To my mind, we're still a good five years or more away from quality VR being affordable on a consumer budget. Whether there will be a viable gaming industry left at that point is up for debate, with the way that so much of the industry has abandoned quality games in favor of nickel-and-diming its customers to death on freemium drek.

Comment: Re:Cheaper option, Google Cardboard (Score 1) 74

by gweilo8888 (#48810433) Attached to: Ars: Samsung Gear VR Is Today's Best Virtual Reality
And having used the latest version myself in a tech demo at CES, even Oculus suffers badly from latency, not to mention absolutely shockingly-low resolution that makes it feel like a 1980s video game. Sorry, but I'll be sitting out this round of VR entirely; we need much greater processing power and resolution before VR becomes anything more than a momentary distraction that is quickly forgotten.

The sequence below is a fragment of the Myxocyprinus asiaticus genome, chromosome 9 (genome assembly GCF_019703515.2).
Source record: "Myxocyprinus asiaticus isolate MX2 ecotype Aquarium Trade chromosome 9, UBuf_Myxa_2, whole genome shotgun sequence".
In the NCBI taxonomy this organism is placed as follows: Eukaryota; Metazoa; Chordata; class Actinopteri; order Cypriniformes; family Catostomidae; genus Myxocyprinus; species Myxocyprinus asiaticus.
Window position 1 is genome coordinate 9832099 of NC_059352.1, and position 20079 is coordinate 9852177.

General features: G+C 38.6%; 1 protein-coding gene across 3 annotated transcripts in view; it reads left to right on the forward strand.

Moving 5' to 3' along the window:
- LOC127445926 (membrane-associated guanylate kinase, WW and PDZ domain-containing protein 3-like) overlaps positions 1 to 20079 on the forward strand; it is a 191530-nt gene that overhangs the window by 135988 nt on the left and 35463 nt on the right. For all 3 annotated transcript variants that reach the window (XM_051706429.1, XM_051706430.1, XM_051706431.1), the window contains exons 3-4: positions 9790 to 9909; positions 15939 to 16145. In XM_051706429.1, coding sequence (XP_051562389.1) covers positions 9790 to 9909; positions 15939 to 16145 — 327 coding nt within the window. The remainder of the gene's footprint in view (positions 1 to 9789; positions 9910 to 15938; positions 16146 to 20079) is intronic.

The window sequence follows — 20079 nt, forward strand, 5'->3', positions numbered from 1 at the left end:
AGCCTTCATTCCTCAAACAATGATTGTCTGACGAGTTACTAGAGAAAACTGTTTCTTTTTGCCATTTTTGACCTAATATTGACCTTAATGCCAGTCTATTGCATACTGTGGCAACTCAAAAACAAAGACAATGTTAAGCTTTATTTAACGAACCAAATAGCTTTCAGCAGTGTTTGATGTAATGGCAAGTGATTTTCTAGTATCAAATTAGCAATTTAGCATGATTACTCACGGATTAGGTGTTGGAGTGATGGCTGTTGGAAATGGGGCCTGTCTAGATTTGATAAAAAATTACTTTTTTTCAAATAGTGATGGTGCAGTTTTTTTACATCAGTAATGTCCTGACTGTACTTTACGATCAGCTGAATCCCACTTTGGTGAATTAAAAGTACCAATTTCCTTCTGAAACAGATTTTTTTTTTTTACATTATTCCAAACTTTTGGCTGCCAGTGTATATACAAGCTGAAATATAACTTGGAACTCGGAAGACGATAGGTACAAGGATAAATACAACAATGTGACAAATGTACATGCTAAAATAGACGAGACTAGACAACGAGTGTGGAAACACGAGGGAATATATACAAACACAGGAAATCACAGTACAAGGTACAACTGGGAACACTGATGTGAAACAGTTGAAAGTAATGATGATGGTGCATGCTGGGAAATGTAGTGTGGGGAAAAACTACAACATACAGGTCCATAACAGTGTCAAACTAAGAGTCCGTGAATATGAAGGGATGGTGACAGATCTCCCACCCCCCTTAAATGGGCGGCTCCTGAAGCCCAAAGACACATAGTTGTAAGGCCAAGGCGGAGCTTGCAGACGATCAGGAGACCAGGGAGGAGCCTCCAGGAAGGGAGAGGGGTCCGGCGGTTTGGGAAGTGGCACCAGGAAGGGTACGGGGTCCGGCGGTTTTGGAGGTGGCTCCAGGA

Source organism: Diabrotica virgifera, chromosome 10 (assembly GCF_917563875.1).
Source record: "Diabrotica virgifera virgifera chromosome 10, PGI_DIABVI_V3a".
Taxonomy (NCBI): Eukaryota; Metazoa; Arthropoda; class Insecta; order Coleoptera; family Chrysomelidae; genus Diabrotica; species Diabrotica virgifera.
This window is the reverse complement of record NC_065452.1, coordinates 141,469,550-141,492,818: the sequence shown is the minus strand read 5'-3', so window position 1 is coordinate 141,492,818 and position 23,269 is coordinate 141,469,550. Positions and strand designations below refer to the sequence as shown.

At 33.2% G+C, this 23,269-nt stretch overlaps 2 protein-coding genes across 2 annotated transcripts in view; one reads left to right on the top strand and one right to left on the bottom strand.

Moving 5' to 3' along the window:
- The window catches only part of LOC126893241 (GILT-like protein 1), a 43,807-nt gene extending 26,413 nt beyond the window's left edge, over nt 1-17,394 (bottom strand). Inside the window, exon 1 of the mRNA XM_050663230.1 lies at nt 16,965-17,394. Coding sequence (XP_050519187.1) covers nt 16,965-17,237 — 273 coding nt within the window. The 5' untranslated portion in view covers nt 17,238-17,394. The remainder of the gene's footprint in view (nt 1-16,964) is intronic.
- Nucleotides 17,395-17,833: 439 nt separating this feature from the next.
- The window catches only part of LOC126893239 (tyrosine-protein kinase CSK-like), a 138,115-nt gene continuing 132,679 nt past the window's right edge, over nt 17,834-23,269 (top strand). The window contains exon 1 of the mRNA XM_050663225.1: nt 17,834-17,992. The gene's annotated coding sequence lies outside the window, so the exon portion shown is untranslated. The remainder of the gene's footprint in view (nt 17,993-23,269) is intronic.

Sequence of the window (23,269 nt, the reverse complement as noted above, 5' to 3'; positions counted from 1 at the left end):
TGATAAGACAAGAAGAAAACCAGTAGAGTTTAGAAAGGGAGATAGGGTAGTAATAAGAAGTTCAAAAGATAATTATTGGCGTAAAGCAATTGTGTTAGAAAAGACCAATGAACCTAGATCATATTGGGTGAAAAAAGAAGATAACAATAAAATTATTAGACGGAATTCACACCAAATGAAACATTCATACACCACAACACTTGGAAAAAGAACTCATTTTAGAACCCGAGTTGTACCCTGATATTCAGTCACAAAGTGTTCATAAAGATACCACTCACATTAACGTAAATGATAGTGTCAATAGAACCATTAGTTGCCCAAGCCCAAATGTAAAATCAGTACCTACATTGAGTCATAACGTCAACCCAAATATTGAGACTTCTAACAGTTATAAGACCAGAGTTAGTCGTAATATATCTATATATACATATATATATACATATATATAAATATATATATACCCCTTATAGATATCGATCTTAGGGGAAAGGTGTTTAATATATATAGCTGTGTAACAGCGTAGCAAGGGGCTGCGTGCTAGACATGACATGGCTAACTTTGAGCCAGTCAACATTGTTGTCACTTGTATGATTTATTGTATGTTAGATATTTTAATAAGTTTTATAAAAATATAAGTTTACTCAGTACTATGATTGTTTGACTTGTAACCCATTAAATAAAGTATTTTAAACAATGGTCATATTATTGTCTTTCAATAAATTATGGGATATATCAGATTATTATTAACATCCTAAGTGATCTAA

Comment: Re: Seen the e-Golf? (Score 2) 395

by gweilo8888 (#48482487) Attached to: France Wants To Get Rid of Diesel Fuel
90 miles is frankly pathetic. That's a best case scenario 45 miles there and back; less with frequent starting and stopping. And 45 miles by road is probably not like 35 miles as the crow flies. Imagine a 35 mile radius around your home. You cannot get any further than that without recharging. And that's supposed to be good mileage?

These work for a regular daily commute of relatively short distance, nothing more. In the real world you need to own a second car to do anything useful after work, on weekends and holidays, or when taking a vacation. And if you need a second car for that, you bought the wrong first car.

Comment: Re:Patents last 20 years (Score 3, Insightful) 100

by gweilo8888 (#48406895) Attached to: Group Tries To Open Source Seeds